Cleverly managed deficit irrigation (when you significantly reduce water applied during the hot part of the year) substantially increased yield per unit water applied in a new study by researchers at UC Davis. In controlled side-by-side field experiments, Dan Putnam and his colleagues demonstrated that if you do it right, a big reduction in water applied will result in just a small reduction in yield.
The technique involves full irrigation for a good part of the year, but an irrigation cutoff in the hottest part of the summer. That’s the time of year when alfalfa can drink up a lot of water for not much additional yield. This reflects something farmers have long known – that alfalfa is a sturdy crop, offering resilience in a drought. When summer supplies run low, the plants hunker down. Yield drops, but they don’t die.
This opens up interesting policy options. If, say, the water saved was sufficiently valuable to a municipal water user to compensate the farmer for the lost yield in return for sending the saved water off to the city, you’d have the room for a deal that keeps the land in production and the farmer in business while also providing water to the city.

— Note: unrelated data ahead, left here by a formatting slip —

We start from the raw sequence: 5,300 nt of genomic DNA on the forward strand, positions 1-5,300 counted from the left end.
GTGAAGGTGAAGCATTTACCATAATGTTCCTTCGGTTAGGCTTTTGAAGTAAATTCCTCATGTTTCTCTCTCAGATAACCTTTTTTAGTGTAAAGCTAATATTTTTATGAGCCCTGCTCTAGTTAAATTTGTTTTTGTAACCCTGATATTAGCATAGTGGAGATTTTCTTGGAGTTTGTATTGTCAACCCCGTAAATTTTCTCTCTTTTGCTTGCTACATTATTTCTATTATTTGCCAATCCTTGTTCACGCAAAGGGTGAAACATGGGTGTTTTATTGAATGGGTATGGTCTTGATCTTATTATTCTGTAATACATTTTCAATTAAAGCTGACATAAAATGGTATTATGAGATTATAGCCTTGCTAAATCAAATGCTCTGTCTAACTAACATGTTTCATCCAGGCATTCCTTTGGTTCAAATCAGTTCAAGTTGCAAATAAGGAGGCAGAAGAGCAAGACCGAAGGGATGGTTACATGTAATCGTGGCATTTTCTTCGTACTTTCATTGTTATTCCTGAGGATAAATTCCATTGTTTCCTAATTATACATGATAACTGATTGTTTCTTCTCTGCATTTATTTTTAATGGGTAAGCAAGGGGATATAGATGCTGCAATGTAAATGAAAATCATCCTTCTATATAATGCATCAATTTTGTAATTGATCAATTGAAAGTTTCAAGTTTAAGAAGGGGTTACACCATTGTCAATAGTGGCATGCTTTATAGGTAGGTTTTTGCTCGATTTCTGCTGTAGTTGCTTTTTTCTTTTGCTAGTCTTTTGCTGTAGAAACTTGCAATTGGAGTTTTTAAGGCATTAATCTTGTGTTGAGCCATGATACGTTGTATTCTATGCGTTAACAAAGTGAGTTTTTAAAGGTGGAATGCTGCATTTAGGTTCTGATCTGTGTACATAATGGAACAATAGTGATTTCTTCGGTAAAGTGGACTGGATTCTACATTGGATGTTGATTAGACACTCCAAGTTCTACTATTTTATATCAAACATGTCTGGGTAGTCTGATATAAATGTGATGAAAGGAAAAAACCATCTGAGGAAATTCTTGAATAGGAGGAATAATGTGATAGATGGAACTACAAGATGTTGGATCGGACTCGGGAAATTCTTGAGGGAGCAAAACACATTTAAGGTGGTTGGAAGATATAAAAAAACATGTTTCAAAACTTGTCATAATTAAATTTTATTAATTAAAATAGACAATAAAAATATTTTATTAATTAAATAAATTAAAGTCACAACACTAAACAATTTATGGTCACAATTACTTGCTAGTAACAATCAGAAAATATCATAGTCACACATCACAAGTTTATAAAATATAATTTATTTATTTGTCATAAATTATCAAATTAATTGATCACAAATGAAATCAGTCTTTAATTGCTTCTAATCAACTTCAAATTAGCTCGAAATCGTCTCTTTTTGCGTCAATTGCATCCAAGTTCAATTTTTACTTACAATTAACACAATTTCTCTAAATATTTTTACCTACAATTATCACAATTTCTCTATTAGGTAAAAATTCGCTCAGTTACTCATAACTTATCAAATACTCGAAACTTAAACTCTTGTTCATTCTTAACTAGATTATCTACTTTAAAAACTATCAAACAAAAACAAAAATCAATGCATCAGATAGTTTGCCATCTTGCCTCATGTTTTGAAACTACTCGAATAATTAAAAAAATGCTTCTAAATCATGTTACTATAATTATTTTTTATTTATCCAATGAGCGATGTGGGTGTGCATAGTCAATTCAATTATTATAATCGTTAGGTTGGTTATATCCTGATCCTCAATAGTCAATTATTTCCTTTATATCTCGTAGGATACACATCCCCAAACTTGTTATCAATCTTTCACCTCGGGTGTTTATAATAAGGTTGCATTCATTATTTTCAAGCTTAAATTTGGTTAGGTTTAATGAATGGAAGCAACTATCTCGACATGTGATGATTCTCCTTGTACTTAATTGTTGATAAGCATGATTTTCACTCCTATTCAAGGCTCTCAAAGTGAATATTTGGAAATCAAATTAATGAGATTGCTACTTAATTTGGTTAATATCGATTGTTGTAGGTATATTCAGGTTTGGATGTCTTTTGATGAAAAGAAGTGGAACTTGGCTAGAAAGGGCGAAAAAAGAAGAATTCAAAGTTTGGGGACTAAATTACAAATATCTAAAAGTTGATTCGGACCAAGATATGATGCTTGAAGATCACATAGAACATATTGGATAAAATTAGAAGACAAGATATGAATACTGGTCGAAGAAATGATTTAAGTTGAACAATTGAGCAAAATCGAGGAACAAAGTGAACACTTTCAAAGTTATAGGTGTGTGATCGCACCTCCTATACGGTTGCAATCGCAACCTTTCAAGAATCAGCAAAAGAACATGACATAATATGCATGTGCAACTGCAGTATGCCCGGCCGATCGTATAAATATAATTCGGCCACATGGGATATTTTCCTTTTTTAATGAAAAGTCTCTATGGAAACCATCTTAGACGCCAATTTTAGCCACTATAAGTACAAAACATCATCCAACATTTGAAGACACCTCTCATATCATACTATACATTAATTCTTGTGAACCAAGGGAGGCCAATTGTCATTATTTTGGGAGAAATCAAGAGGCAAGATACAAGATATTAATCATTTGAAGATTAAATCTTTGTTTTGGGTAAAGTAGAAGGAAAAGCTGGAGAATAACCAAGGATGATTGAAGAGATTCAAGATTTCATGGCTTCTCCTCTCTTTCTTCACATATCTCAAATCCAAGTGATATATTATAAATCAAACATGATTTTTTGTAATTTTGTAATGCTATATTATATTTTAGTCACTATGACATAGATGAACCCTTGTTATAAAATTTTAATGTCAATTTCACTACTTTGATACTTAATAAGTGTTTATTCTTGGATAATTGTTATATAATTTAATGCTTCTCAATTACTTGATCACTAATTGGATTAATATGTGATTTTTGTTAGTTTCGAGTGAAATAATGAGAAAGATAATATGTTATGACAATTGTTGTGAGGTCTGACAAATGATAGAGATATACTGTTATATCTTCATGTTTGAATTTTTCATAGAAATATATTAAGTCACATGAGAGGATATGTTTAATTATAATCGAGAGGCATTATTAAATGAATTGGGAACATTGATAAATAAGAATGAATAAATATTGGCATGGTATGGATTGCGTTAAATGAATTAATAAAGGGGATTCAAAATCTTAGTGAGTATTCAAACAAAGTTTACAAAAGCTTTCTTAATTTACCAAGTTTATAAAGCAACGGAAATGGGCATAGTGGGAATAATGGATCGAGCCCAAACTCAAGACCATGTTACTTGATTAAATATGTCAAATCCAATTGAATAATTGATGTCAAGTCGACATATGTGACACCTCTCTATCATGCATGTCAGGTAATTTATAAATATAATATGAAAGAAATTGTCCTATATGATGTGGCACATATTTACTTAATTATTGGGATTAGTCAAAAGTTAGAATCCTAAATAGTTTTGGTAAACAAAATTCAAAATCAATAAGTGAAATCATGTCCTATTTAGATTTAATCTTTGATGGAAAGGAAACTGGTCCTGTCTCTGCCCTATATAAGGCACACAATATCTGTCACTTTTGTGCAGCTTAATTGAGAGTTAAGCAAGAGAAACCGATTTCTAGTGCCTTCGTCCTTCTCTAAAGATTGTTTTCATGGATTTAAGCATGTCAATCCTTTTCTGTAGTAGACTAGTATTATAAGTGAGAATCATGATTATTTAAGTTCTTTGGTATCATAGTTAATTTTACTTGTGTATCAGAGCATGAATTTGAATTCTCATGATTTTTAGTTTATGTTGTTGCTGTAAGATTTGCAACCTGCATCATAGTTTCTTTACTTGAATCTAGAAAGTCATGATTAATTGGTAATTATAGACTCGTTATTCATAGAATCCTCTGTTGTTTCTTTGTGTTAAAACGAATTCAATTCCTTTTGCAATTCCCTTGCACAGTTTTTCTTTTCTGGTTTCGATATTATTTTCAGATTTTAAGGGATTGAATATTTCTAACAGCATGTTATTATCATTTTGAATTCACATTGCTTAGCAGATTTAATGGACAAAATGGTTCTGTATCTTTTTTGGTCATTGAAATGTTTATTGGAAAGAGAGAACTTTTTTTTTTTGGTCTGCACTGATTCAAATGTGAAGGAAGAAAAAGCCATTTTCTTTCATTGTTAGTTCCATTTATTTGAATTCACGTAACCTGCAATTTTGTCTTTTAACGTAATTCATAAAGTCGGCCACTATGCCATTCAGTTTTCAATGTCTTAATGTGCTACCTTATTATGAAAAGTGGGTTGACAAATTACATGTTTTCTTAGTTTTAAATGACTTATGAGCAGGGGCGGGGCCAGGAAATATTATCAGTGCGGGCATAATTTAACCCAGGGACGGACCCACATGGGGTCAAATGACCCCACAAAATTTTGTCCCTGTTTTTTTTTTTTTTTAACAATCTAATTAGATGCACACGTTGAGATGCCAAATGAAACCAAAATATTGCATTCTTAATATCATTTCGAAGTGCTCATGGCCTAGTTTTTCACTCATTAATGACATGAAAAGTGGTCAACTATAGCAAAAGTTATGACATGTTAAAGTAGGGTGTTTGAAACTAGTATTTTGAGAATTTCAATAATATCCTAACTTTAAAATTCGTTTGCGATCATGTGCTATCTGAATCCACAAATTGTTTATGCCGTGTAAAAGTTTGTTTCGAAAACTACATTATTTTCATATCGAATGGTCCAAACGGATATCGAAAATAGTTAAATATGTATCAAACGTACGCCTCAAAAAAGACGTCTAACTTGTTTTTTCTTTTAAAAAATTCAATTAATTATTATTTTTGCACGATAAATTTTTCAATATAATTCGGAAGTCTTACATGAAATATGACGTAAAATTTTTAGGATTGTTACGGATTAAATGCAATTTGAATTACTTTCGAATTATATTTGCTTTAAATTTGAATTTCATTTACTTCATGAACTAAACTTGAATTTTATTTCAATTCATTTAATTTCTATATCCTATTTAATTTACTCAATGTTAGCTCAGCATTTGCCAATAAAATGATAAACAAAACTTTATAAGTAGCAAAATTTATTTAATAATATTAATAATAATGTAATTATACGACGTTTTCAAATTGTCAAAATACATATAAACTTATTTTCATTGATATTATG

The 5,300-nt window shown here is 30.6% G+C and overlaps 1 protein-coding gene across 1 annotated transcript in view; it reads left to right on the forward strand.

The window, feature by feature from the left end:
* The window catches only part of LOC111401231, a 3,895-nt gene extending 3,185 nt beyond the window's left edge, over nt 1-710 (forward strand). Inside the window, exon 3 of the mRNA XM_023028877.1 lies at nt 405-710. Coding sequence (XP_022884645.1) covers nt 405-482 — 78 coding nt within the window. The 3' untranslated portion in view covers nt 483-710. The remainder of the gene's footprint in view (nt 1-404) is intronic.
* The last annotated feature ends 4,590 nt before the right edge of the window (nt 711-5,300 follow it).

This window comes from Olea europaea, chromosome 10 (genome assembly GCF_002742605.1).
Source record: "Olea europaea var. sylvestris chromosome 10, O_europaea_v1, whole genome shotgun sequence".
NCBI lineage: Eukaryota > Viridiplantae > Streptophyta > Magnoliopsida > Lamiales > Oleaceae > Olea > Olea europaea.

This sidesteps the biggest criticism of agriculture-to-urban water transfers—that they dry up land and community livelihoods. “Buy-and-dry” has become an epithet in the Colorado River Basin, and deficit irrigation provides an alternative if we can get the institutional arrangements right. By one calculation, widespread use of intentional deficit irrigation in alfalfa fields in Arizona and Colorado irrigated with Colorado River water could save nearly four times as much water per year as the annual consumption of the Las Vegas metro area.
The citation for that last bit leads to Michael Cohen and colleagues’ 2013 analysis of Colorado River Basin agriculture.